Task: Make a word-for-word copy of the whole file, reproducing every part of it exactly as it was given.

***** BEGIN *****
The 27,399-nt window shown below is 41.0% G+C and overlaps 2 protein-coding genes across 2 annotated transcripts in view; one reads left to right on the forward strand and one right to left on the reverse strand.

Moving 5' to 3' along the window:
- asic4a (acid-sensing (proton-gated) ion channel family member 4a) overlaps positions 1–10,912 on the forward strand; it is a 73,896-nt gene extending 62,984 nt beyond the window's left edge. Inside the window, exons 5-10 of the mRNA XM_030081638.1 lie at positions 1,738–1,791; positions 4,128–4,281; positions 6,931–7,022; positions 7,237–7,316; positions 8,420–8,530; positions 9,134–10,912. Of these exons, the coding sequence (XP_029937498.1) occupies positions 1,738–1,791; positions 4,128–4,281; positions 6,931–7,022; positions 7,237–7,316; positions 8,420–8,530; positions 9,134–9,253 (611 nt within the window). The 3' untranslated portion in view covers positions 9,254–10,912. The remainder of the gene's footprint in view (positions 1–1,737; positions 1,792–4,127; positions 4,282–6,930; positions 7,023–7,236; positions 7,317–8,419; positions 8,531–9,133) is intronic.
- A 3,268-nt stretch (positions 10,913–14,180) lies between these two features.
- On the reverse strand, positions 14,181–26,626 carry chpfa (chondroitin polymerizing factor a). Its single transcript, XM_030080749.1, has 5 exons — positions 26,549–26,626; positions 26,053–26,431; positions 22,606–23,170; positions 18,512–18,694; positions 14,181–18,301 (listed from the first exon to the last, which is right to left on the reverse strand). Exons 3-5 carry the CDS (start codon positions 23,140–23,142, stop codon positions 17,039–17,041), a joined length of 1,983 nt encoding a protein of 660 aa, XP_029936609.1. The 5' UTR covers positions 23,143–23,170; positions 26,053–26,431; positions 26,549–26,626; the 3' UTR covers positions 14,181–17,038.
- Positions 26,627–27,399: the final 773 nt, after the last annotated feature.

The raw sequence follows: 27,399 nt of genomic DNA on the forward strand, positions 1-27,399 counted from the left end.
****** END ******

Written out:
The 27,399-nt window shown below is 41.0% G+C and overlaps 2 protein-coding genes across 2 annotated transcripts in view; one reads left to right on the forward strand and one right to left on the reverse strand.

Moving 5' to 3' along the window:
- asic4a (acid-sensing (proton-gated) ion channel family member 4a) overlaps positions 1–10,912 on the forward strand; it is a 73,896-nt gene extending 62,984 nt beyond the window's left edge. Inside the window, exons 5-10 of the mRNA XM_030081638.1 lie at positions 1,738–1,791; positions 4,128–4,281; positions 6,931–7,022; positions 7,237–7,316; positions 8,420–8,530; positions 9,134–10,912. Of these exons, the coding sequence (XP_029937498.1) occupies positions 1,738–1,791; positions 4,128–4,281; positions 6,931–7,022; positions 7,237–7,316; positions 8,420–8,530; positions 9,134–9,253 (611 nt within the window). The 3' untranslated portion in view covers positions 9,254–10,912. The remainder of the gene's footprint in view (positions 1–1,737; positions 1,792–4,127; positions 4,282–6,930; positions 7,023–7,236; positions 7,317–8,419; positions 8,531–9,133) is intronic.
- A 3,268-nt stretch (positions 10,913–14,180) lies between these two features.
- On the reverse strand, positions 14,181–26,626 carry chpfa (chondroitin polymerizing factor a). Its single transcript, XM_030080749.1, has 5 exons — positions 26,549–26,626; positions 26,053–26,431; positions 22,606–23,170; positions 18,512–18,694; positions 14,181–18,301 (listed from the first exon to the last, which is right to left on the reverse strand). Exons 3-5 carry the CDS (start codon positions 23,140–23,142, stop codon positions 17,039–17,041), a joined length of 1,983 nt encoding a protein of 660 aa, XP_029936609.1. The 5' UTR covers positions 23,143–23,170; positions 26,053–26,431; positions 26,549–26,626; the 3' UTR covers positions 14,181–17,038.
- Positions 26,627–27,399: the final 773 nt, after the last annotated feature.

The raw sequence follows: 27,399 nt of genomic DNA on the forward strand, positions 1-27,399 counted from the left end.